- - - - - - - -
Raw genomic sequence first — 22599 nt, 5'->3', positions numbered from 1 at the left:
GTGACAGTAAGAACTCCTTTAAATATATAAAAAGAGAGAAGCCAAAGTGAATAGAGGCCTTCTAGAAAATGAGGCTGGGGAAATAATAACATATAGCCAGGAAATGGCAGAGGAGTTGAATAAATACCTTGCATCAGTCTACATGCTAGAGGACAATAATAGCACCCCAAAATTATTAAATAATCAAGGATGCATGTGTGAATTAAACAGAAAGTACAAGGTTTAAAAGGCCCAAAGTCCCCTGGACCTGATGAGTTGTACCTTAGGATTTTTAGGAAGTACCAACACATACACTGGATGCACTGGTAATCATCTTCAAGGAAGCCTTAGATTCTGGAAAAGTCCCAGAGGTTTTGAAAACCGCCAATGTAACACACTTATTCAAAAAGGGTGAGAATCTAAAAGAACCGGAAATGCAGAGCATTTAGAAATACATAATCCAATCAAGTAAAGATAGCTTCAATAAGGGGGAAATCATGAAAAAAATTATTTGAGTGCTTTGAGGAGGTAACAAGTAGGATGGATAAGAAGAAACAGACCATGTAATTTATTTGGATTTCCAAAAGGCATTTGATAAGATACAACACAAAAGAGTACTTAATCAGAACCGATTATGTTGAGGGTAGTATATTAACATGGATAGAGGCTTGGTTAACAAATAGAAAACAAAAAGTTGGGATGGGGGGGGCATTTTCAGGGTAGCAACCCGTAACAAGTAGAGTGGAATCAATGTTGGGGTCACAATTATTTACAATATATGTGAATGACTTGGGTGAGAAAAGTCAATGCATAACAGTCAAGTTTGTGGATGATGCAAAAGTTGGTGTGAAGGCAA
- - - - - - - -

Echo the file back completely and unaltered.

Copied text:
Raw genomic sequence first — 22599 nt, 5'->3', positions numbered from 1 at the left:
GTGACAGTAAGAACTCCTTTAAATATATAAAAAGAGAGAAGCCAAAGTGAATAGAGGCCTTCTAGAAAATGAGGCTGGGGAAATAATAACATATAGCCAGGAAATGGCAGAGGAGTTGAATAAATACCTTGCATCAGTCTACATGCTAGAGGACAATAATAGCACCCCAAAATTATTAAATAATCAAGGATGCATGTGTGAATTAAACAGAAAGTACAAGGTTTAAAAGGCCCAAAGTCCCCTGGACCTGATGAGTTGTACCTTAGGATTTTTAGGAAGTACCAACACATACACTGGATGCACTGGTAATCATCTTCAAGGAAGCCTTAGATTCTGGAAAAGTCCCAGAGGTTTTGAAAACCGCCAATGTAACACACTTATTCAAAAAGGGTGAGAATCTAAAAGAACCGGAAATGCAGAGCATTTAGAAATACATAATCCAATCAAGTAAAGATAGCTTCAATAAGGGGGAAATCATGAAAAAAATTATTTGAGTGCTTTGAGGAGGTAACAAGTAGGATGGATAAGAAGAAACAGACCATGTAATTTATTTGGATTTCCAAAAGGCATTTGATAAGATACAACACAAAAGAGTACTTAATCAGAACCGATTATGTTGAGGGTAGTATATTAACATGGATAGAGGCTTGGTTAACAAATAGAAAACAAAAAGTTGGGATGGGGGGGGCATTTTCAGGGTAGCAACCCGTAACAAGTAGAGTGGAATCAATGTTGGGGTCACAATTATTTACAATATATGTGAATGACTTGGGTGAGAAAAGTCAATGCATAACAGTCAAGTTTGTGGATGATGCAAAAGTTGGTGTGAAGGCAA